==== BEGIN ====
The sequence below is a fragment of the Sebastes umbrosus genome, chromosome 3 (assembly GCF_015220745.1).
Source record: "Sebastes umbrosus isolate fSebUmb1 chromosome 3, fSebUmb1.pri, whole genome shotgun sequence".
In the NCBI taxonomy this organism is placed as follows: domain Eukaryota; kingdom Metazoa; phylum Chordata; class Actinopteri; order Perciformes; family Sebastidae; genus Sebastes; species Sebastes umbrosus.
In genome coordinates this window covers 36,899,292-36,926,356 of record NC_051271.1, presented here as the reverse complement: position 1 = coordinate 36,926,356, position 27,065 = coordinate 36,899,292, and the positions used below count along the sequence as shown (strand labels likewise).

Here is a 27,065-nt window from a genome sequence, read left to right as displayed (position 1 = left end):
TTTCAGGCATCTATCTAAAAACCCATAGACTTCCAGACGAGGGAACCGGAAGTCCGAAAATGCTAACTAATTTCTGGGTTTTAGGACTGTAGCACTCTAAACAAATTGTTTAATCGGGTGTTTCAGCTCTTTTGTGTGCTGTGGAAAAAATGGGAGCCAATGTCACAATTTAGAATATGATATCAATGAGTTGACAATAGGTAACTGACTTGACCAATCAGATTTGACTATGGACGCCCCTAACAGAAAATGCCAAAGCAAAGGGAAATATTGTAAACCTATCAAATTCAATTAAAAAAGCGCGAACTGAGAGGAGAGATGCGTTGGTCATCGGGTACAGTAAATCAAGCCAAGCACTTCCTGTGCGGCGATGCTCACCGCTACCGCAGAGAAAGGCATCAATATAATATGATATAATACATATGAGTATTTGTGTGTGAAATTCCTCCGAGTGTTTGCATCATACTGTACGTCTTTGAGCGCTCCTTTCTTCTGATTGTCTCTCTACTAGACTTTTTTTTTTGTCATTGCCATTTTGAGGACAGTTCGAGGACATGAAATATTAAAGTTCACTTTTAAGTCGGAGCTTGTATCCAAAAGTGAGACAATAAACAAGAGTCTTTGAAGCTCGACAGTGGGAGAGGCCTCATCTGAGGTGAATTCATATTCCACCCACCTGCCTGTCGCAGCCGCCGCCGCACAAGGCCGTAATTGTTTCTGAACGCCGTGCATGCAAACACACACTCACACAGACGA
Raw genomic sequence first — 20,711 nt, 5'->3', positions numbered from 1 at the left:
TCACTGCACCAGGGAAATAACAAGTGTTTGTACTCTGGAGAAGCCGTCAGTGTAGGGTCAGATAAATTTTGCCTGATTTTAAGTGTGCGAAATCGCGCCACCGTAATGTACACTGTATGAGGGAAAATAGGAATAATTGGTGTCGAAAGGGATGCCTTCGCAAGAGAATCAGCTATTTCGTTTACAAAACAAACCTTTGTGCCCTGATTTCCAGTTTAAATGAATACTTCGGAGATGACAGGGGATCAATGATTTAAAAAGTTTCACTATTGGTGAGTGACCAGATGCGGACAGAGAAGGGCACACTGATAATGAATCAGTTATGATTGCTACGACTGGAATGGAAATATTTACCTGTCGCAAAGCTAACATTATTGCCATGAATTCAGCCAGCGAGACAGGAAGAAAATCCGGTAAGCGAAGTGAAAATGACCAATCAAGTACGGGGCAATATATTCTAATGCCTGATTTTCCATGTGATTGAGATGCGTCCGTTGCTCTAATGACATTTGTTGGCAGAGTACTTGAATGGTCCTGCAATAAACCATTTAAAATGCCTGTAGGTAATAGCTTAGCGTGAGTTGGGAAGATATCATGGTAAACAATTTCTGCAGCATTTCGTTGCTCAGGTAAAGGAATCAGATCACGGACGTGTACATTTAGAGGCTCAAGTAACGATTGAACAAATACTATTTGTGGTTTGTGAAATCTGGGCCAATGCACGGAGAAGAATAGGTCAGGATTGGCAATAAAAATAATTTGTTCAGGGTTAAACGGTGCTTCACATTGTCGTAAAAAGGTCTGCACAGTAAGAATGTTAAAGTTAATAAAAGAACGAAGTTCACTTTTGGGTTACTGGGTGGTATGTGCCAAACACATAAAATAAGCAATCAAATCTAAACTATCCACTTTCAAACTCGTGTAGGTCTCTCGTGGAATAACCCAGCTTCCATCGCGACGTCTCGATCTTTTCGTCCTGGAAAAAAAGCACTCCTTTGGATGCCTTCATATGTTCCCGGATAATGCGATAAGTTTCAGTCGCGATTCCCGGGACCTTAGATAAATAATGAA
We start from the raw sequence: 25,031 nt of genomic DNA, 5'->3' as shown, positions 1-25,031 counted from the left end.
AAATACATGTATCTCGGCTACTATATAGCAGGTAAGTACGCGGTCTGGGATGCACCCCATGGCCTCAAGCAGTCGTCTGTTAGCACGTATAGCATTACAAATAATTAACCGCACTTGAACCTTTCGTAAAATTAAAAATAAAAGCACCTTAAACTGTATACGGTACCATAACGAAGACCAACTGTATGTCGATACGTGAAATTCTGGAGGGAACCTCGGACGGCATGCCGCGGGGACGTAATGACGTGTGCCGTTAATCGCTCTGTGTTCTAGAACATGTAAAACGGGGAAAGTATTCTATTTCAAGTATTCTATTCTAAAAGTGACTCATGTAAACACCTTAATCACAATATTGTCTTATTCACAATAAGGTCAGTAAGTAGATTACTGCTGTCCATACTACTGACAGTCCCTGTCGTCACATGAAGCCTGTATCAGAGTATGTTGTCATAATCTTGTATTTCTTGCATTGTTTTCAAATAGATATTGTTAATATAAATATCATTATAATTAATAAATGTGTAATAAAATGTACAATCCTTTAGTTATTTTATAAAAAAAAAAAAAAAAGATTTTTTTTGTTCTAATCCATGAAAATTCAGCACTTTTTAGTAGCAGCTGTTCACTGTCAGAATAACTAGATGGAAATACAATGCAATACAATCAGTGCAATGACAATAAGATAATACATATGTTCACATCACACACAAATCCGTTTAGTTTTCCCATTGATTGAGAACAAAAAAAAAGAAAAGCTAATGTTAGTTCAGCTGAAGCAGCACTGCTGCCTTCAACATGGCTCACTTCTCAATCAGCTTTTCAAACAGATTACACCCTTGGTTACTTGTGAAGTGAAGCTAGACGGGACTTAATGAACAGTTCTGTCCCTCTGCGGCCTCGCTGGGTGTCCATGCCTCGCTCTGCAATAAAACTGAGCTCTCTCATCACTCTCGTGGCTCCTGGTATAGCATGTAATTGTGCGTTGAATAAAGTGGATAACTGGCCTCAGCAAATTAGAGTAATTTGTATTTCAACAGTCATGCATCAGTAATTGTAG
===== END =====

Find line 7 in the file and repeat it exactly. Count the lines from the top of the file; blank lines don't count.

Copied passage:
Raw genomic sequence first — 20,711 nt, 5'->3', positions numbered from 1 at the left: